PROBLEMS AND APPLICATIONS
I. For each of the following pairs, which bond would you expect to pay a higher interest rate? Explain.
a. a bond of the U.S. government or a bond of an East European government
b. a bond that repays the principal in year 2005 or a bond that repays the principal in year 2025
c. a bond from Coca-Cola or a bond from a software company you run in your garage.
d. a bond issued by the federal government or a bond issued by New York State
2. Theodore Roosevelt once said, “There is no moral difference between gambling at cards or in lotteries or on the race track and gambling in the stock market.” What social purpose do you think is served by the existence of the stock market?
3. When the Russian government defaulted on its debt to foreigners in 1998, interest rates rose on bonds issued by many other developing countries. Why do you suppose this happened?
4. Many workers hold large amounts of stock issued by the firms at which they work. Why do you suppose companies encourage this behavior? Why might a person not want to hold sock in the company where he works?
5. Explain the difference between saving and investment as defined by a macro economist. Which of the following situations represent investment? Saving? Explain.
a. Your family takes out a mortgage and buys a new house.
b. You use your $200 paycheck to buy stock in AT&T.
c. Your roommate earns $100 and deposits it in her account at a bank.
d. You borrow $1,000 from a bank to buy a car to use in your pizza delivery business.
6. Suppose GDP is $10 trillion, taxes are $2.0 trillion, private saving is $0.7 trillion, and public saving is -$0.1 trillion. Assuming this economy is closed, calculate consumption, government purchases, national saving, and investment.
7. Suppose. that Intel is considering building a new chip-making factory.
a. Assuming that Intel needs to borrow money in the bond market, why would an increase in interest rates affect Intel’s decision about whether to build the factory?
-b. If Intel has enough of its own funds to finance the new factory without borrowing, would an increase in interest rates still affect Intel’s decision about whether to build the factory? Explain.
8. Suppose the government borrows $20 billion more. next year than Use a supply-and-demand diagram to analyze this policy. Does the interest rate rise or fall?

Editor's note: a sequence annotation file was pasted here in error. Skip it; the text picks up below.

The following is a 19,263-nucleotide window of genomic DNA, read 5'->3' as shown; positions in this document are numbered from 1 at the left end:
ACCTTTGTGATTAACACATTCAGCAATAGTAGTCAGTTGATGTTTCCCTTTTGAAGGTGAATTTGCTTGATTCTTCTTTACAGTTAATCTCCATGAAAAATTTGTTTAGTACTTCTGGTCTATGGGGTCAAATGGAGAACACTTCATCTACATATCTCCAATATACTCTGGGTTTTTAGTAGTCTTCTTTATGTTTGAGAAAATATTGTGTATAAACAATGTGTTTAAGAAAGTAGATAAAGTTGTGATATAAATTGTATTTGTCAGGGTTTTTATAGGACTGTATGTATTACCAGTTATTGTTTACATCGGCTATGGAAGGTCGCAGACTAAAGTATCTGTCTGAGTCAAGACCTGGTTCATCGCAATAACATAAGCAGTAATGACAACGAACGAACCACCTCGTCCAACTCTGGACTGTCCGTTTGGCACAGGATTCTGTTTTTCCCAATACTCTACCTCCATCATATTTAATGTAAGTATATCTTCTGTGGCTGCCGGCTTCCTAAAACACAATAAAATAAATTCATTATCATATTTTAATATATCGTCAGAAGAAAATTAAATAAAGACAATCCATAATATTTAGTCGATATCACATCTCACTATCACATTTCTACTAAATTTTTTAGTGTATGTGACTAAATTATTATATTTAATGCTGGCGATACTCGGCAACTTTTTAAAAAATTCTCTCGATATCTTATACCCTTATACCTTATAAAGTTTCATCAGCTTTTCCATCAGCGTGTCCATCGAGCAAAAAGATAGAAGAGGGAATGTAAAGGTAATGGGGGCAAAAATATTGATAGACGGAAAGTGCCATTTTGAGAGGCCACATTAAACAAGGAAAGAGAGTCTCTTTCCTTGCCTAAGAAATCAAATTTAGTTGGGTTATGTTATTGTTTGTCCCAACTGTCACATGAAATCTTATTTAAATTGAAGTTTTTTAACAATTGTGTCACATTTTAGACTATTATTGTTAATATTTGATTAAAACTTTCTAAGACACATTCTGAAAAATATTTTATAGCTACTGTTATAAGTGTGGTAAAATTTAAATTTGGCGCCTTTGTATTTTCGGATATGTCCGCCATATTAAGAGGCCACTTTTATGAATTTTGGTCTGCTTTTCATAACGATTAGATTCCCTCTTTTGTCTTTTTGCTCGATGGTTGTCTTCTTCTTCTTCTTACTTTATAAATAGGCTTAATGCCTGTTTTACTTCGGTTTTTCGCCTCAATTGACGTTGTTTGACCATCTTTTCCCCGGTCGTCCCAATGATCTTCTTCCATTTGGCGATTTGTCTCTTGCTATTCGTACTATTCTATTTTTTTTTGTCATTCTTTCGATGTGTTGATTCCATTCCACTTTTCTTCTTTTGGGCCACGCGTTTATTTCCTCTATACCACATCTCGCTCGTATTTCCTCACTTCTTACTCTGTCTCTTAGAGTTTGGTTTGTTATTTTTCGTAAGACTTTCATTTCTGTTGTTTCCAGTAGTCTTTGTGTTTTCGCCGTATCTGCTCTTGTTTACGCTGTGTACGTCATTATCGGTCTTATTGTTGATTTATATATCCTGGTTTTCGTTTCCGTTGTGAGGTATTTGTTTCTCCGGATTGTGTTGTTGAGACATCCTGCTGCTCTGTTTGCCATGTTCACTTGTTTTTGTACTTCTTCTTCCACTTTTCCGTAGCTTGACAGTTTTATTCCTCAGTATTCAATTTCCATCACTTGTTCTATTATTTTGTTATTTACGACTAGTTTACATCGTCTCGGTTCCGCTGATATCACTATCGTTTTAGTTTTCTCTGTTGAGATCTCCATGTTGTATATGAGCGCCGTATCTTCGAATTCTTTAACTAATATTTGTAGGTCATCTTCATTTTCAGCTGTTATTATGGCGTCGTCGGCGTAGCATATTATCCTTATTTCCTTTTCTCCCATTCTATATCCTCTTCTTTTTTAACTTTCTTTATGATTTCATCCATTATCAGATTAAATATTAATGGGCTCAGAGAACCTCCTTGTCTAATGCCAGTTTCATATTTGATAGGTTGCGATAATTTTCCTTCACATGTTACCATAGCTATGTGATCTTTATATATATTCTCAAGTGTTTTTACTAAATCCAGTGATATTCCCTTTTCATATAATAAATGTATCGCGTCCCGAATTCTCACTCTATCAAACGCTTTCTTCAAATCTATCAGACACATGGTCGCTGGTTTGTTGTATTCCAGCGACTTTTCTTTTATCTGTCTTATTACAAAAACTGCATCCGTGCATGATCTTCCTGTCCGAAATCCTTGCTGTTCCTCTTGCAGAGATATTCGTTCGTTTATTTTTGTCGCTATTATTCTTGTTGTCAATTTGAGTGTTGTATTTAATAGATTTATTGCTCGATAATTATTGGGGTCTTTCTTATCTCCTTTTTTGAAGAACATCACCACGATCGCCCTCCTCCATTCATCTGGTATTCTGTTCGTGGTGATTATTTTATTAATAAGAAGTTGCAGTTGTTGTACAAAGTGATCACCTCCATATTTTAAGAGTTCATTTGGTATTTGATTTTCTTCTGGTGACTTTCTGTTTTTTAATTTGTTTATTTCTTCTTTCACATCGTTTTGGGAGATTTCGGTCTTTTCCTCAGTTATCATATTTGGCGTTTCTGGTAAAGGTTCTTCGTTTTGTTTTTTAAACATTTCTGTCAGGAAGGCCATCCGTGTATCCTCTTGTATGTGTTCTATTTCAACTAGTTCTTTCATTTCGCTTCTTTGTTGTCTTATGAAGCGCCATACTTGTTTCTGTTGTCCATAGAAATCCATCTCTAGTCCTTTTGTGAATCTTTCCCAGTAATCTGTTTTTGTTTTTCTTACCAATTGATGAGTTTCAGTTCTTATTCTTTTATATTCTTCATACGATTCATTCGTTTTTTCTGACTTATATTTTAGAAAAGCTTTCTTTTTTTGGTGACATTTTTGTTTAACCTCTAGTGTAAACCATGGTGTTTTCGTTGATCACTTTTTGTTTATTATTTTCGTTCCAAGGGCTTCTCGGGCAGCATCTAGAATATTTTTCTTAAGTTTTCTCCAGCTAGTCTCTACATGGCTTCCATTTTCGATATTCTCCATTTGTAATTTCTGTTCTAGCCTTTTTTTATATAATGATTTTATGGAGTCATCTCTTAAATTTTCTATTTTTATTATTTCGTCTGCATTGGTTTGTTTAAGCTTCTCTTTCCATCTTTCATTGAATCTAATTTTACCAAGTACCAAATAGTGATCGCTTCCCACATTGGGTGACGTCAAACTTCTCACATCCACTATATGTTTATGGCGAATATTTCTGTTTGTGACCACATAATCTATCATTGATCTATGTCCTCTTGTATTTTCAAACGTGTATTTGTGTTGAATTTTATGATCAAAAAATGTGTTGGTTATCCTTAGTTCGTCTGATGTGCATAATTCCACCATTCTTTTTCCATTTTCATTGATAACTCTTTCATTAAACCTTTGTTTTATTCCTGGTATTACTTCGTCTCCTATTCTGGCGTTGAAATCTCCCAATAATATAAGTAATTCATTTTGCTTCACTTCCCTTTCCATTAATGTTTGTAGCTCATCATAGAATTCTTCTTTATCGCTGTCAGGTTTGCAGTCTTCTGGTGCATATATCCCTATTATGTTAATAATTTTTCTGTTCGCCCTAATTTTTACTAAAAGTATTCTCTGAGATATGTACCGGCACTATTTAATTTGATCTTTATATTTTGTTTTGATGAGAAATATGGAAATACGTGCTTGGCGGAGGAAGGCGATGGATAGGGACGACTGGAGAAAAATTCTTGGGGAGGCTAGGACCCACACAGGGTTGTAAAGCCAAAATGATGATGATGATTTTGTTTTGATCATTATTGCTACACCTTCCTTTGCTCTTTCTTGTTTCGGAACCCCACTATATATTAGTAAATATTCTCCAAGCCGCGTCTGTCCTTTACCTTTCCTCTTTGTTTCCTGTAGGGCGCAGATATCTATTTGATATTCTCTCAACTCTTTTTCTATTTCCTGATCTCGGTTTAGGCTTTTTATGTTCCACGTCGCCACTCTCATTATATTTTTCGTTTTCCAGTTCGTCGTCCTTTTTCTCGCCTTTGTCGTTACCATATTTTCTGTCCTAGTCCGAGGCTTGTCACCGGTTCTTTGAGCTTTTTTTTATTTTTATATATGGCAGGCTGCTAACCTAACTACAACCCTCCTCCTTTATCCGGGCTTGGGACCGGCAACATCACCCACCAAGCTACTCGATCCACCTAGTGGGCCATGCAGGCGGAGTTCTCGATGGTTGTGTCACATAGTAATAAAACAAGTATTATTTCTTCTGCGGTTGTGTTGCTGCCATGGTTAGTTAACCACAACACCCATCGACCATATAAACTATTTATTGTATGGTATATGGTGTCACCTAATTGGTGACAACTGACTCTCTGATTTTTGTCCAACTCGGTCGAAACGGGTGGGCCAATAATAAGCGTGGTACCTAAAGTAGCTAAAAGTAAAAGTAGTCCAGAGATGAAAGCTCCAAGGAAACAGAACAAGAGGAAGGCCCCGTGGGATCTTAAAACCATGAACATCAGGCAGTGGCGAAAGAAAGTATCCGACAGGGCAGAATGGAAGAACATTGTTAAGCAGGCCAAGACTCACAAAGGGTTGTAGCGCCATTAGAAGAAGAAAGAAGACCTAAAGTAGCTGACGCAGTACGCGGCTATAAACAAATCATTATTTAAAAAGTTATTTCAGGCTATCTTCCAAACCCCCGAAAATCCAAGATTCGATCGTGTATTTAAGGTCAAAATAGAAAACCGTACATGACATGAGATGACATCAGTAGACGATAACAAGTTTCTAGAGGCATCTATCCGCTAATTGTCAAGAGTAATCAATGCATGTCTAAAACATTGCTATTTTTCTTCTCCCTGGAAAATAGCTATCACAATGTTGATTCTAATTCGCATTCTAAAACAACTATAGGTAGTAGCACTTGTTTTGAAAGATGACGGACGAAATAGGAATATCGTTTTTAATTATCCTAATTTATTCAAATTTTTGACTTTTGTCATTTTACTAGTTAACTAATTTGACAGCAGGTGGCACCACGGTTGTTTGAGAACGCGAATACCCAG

b. What happens to investment? To private saving? To public saving? To national saving? Compare the size of the changes to the $20 billion of extra government borrowing.
c. How does the elasticity of supply of loan able funds affect the size of these changes?
d. How does the elasticity of demand for loan able funds affect the size of these changes?
e. Suppose households believe that greater government borrowing today implies higher taxes to pay off the government debt in the future. What does this belief do to private saving and the supply of loan able funds today? Does it increase or decrease the effects you discussed in parts (a) and (b)?
9. Over the past decade, new computer technology has enabled firms to reduce substantially the amount of inventories they hold for each dollar of sales. Illustrate the effect of this change on the market for loan able funds. (Hint: Expenditure on inventories is a type of investment.) What do you think has been the effect on investment in factories and equipment?
10. “Some economists worry that the aging populations of industrial countries are going to start running down their savings just when the investment appetite of emerging economies is growing” (Economist, May 6, 1995). Illustrate the effect of these phenomena on the world market for loan able funds.
11. This chapter explains that investment can be increased both by reducing taxes on private saving and by reducing the government budget deficit.
a. Why is it difficult to implement both of these policies at the same time?
b. What would you need to know about private saving to judge which of these two policies would be a more effective way to raise investment?
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